Wed Jul 11, 2012 2:46AM
A Red Cross aid worker talks with a megaphone to Congolese refugees in Kisoro, western Uganda, on May 15, 2012.

A Red Cross aid worker talks with a megaphone to Congolese refugees in Kisoro, western Uganda, on May 15, 2012.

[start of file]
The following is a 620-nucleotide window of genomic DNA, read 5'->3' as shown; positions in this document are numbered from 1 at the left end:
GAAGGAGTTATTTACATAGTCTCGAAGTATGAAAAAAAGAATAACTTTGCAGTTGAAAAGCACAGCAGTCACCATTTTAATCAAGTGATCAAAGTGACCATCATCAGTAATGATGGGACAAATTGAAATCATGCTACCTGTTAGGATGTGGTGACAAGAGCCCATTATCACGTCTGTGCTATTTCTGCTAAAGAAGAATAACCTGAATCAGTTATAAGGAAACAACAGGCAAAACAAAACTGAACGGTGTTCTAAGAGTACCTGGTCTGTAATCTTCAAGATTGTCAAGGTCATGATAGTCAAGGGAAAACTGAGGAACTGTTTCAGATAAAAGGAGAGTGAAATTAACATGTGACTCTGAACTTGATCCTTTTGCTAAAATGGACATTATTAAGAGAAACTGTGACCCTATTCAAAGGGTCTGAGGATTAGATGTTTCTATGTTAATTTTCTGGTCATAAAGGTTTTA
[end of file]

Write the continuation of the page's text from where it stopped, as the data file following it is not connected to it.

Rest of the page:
More than 16,500 refugees from the Democratic Republic of Congo (DRC) have fled to western Uganda, the United Nations says. “The Office for the Coordination of Humanitarian Affairs (OCHA) says that more than 16,500 Congolese refugees have been registered at the Nyakabanda transit camp in Kisoro, in Western Uganda,” Xinhua quoted UN spokesman Martin Nesirky as saying on Tuesday. “The United Nations High Commissioner for Refugees (UNHCR) is helping to transport the refugees to a nearby refugee settlement,” he added. Thousands of Congolese refugees have been pouring into Uganda since last week, when fighting between Congolese forces and the March 23 movement (M23) rebel fighters intensified. Meanwhile, reports say that the M23 rebels are advancing toward the DRC’s key eastern city of Goma. On Monday, the rebel fighters pulled out of Rutshuru, a strategic town in the mineral-rich province of North Kivu, as well as the nearby villages of Kiwanja and Rubare. Rebel leader Colonel Sultani Makenga said on Sunday that the M23 rebels had captured Rubare, Rutshuru, Kalengera, and Kako. He added that the seized towns would be handed over to United Nations peacekeepers and the police. However, late in the day the rebels issued a statement warning the Congolese army against returning to the towns. Any such effort, the statement added, would be "immediately and energetically repressed." Since early May, as many as 200,000 civilians have fled their homes. Most of them have resettled inside Congo, but tens of thousands have crossed into neighboring Rwanda and Uganda. The rebels, known as the March 23 movement, defected from the Congolese army in April in protest over alleged mistreatment in the Armed Forces of the Democratic Republic of Congo (FARDC). They had previously been integrated into the Congolese army under a peace deal signed in 2009. The mutiny is being led by General Bosco Ntaganda, who is wanted by the International Criminal Court (ICC) on a charge of recruiting child soldiers. Congo has faced numerous problems over the past few decades, such as grinding poverty, crumbling infrastructure, and a war in the east of the country that has dragged on for over a decade and left over 5.5 million people dead. MHB/HGL
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